When the Pakistani director Sharmeen Obaid-Chinoy recently won the Oscar for Best Documentary Short for her film Saving Face on female acid attack survivors in Pakistan, I read several articles, blog posts and twitter and facebook statuses with lots of chatter and buzz. It seemed that most user comments fell under two camps: those who praised her work and were proud that a fellow Pakistani had achieved such an honorable award, and those who completely disregarded her work and commented on insignificant, petty, peripheral nonsense. The comments from the latter camp focused on the 'vile sleeveless outfit' she wore at the Oscars as well as the 'despicable' nature of the film she directed which exposed such a gruesome side of her country to the world. "Of course any film which displayed Pakistan in a bad light was sure to win an Oscar," one user wrote. Never mind that the film exposes a very real and disturbing phenomenon.
For those unaware of the term, acid attacks are named as such because this form of domestic violence involves throwing sulfuric or hydrochloric acid (most generally) on a woman's face by a (usually male) family member with the intention of causing bodily injury. These attacks have been on the rise in Pakistan, especially in rural and tribal areas. While acid attacks are also common in India, Afghanistan, Bangladesh and other neighboring countries, it is becoming a widespread phenomenon in Pakistan in domestic situations involving a male family member assaulting a woman for commonplace reasons such as refusal to obey orders or provide sexual satisfaction. The victim often becomes severely disfigured and sometimes blinded, as the skin and bones are dissolved almost instantaneously. While the Pakistani Parliament has recently passed a law where the attacker can face fines or life in prison, tribal elders often turn a blind eye in the areas where such acts are committed, thus allowing silent consent.
While it is common to have opposing views on virtually any topic, Pakistanis tend to be polarized, often to an extreme, on many social and cultural problems faced by the country. There are those who can appreciate, discuss and criticize the ills of their society hoping that through these dialogues things will change for the better, and there are those in the other camp who think that all of the problems with Pakistan are rooted in some grand evil conspiracy by the West or by India to bring it down. The fact that there is a population of Pakistanis that refuses to acknowledge that an issue such as acid burning is one of considerable importance that mandates exposure is indeed sad and indicative of a deep sense of denial. To focus on the sleeveless outfit worn by the director at the ceremony while disregarding the content of the film is absurd. To think that such a topic would be rewarded by a Hollywood award ceremony as part of a grand scheme by America to humiliate, ridicule, or collapse Pakistan is even more absurd.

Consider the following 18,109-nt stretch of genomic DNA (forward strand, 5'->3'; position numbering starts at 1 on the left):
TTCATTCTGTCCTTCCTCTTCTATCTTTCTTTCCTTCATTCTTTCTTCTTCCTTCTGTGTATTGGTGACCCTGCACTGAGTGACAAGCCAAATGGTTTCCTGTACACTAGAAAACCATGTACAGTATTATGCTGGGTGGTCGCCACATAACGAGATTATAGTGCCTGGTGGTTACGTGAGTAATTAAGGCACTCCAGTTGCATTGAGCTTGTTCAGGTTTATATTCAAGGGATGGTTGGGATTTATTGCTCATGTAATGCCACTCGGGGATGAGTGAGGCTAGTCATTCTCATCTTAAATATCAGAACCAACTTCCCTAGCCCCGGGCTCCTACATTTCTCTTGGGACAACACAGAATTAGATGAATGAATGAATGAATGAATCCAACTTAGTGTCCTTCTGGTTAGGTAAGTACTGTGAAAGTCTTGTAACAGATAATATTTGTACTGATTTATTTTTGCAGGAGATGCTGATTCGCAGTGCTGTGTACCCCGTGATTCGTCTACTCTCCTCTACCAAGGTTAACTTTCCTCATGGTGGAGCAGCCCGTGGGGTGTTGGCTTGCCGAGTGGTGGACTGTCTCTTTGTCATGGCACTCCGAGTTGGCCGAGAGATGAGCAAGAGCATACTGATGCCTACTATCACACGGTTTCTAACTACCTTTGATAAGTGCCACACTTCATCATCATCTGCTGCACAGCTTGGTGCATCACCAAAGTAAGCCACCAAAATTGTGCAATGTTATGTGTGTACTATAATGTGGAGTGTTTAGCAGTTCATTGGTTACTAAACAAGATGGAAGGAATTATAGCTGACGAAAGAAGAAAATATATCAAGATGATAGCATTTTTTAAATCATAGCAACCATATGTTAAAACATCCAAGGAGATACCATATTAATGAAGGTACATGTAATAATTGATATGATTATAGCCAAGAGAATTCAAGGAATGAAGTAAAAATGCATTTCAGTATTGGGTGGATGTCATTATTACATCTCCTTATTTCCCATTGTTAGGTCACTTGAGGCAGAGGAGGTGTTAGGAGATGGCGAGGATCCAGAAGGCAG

While there is no doubt that decades of corrupt leadership, military rule, poverty, religious radicalism and foreign intervention has catapulted the country into utter chaos and turmoil, the resulting atmosphere of suspicion, denial and mistrust often serves only to subvert any real progress. Pakistan needs to move forward, and in order to do so its citizens need to rise up beyond the usual conspiracy theories and petty mindset and start working toward real social, political and economic growth. Furthermore, the status of women needs to be at the forefront of this change in the collective mindset of Pakistanis if their country is ever going to rise above its current demise. Instead of focusing on what Sharmeen Obaid-Chinoy wore to the Oscars, or labeling her unpatriotic, lets focus on addressing the issue of acid burning that plagues so many women. Lets start educating our young girls so that they can become empowered to live a life where they have choices and don't have to endure such abuses when they become women. More importantly lets be proud of young girls who are able to make something of themselves despite the internalization of patriarchy that is so pervasive in Pakistani society.
While my fingers remain crossed for an eventual Pakistani Spring, I look to our fellow Muslims in the Middle East for inspiration, where the recent wave of revolutions was fueled by women bloggers, activists and professionals. Without their voice and presence, the Arab Spring could not have been possible, but with a female literacy rate of less than thirty percent in Pakistan (while less than three percent of women have access to higher education), a Pakistani Spring must find roots in its investment in women. Before women are even educated and can join the fight against corruption and foreign intervention, they need to be accepted in society as equals rather than mere vehicles of reproduction.
Over a century ago one of the founding fathers of feminism in the Muslim world, Qasim Amin, said that "..the evidence of history confirms and demonstrates that the status of women is inseparably tied to the status of a nation." If Pakistan is to rise in status it needs to cultivate an environment that produces more young women like Sharmeen Obaid-Chinoy -- who are smart, ambitious, compassionate, and concerned about the growth of their fellow citizens.